|Gombas, David - UNITED FRESH PRODUCE ASSOCIATION|
|Luo, Yaguang - Sunny|
|Brennan, Jim - SMARTWASH SOLUTIONS|
|Shergill, Gurjit - TAYLOR FARMS|
|Petran, Ruth - ECOLAB, INC.|
|Walsh, Richard - ECOLAB, INC.|
|Hau, H - ECOLAB, INC.|
|Khurana, K - PULSE INSTRUMENTS|
|Zomorodi, Brian - APIO, INC.|
|Rosen, Joan - JC ROSEN RESOURCES|
|Varley, Richard - KIVAR CHEMICAL TECHNOLOGIES|
|Deng, Kaiping - ILLINOIS INSTITUTE OF TECHNOLOGY|
Submitted to: Journal of Food Protection
Publication Type: Peer Reviewed Journal
Publication Acceptance Date: 10/25/2016
Publication Date: 1/24/2017
Citation: Gombas, D., Luo, Y., Brennan, J., Shergill, G., Petran, R., Walsh, R., Hau, H., Khurana, K., Zomorodi, B., Rosen, J., Varley, R., Deng, K. 2017. Guidelines to validate control of cross-contamination during washing of fresh-cut leafy vegetables. Journal of Food Protection. 80(2):312-330.
Interpretive Summary: Food safety regulations require processors to identify food safety risks, develop preventive controls, and validate the effectiveness of the controls. While the industry has taken large strides to prepare for the implementation of food safety regulations, critical data gaps significantly hinder food safety progress. One particular challenge is the determination of minimal and sufficient anti-microbial concentrations to prevent pathogen cross-contamination during produce washing operation. Therefore, in this article, the authors (comprising technical specialists from government research institutes, academia, and industry) examined the various factors and considerations for determining the effectiveness of antimicrobial washes, with an emphasis on developing practical guidelines for validation. It is anticipated that the guidelines provided will help the industry in developing science- and risk-based food safety practices to reduce pathogen contamination and spread.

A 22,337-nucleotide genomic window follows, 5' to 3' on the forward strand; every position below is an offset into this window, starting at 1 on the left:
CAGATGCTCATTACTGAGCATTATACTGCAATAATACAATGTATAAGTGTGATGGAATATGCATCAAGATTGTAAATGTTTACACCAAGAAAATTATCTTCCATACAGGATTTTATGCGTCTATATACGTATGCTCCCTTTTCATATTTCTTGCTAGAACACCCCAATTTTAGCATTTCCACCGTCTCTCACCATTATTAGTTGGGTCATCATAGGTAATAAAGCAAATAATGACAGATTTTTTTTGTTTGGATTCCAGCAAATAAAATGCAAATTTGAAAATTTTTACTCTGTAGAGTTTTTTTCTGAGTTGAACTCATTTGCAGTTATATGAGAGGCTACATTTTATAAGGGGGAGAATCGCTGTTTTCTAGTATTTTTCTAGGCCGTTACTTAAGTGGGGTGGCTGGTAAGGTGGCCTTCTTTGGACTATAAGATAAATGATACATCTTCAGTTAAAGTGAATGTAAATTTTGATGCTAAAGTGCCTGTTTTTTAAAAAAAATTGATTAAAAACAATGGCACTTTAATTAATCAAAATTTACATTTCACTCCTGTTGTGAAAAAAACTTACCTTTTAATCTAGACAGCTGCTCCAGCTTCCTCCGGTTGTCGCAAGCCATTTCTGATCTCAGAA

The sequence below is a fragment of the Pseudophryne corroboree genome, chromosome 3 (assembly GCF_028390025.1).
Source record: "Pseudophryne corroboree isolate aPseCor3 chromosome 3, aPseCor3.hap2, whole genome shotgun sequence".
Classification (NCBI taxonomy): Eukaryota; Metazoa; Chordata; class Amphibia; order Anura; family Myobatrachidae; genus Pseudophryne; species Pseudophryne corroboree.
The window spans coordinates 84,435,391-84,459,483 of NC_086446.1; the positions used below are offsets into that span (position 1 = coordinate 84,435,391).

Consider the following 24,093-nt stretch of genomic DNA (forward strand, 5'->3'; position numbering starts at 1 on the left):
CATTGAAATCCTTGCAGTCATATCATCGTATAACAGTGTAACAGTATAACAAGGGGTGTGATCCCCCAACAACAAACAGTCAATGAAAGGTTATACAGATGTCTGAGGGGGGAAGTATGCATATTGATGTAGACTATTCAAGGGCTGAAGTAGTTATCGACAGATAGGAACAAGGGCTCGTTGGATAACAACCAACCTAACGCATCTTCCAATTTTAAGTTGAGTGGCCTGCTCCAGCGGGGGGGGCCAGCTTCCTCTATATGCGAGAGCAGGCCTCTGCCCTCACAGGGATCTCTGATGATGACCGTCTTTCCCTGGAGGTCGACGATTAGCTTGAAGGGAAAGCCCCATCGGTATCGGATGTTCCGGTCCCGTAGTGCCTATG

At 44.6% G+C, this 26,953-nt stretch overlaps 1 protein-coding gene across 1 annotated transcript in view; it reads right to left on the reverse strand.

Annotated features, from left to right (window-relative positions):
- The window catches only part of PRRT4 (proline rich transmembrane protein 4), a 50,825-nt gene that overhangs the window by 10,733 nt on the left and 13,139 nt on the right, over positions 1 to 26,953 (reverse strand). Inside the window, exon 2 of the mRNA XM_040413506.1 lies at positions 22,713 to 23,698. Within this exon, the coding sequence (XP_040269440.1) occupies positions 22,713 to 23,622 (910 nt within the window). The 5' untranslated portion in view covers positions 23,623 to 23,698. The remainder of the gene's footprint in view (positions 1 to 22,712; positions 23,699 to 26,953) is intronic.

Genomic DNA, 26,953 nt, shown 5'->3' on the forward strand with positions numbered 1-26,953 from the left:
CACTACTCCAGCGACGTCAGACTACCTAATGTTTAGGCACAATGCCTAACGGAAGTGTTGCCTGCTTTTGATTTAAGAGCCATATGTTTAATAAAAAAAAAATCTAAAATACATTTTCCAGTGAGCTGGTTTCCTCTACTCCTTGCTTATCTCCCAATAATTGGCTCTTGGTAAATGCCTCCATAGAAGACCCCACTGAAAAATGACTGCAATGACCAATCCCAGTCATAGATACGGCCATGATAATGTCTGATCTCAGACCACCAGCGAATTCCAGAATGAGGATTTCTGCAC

Technical Abstract: The U.S. Food and Drug Administration requires food processors to implement and validate processes that will result in significantly minimizing or preventing the occurrence of hazards that are likely to occur in food production. During production of fresh-cut leafy vegetables, microbial contamination that may be present on the product can spread throughout the production batch when the product is washed, thus increasing the risk of illnesses. The use of antimicrobials in the wash water is a critical step in preventing such water-mediated cross-contamination; however, many factors can affect antimicrobial efficacy in the production of fresh-cut leafy vegetables, and the procedures for validating this key preventive control have not been articulated. Producers may consider three options for validating antimicrobial washing as a preventive control for cross-contamination. Option 1 involves the use of a surrogate for the microbial hazard, and the demonstration that cross-contamination is prevented by the antimicrobial wash. Option 2 involves the use of antimicrobial sensors and the demonstration that a critical antimicrobial level is maintained during worst case operating conditions. Option 3 validates the placement of the sensors in the processing equipment with the demonstration that a critical antimicrobial level is maintained at all locations, regardless of operating conditions. These validation options developed for fresh-cut leafy vegetables may serve as examples for validating processes that prevent cross-contamination during washing of other fresh produce commodities.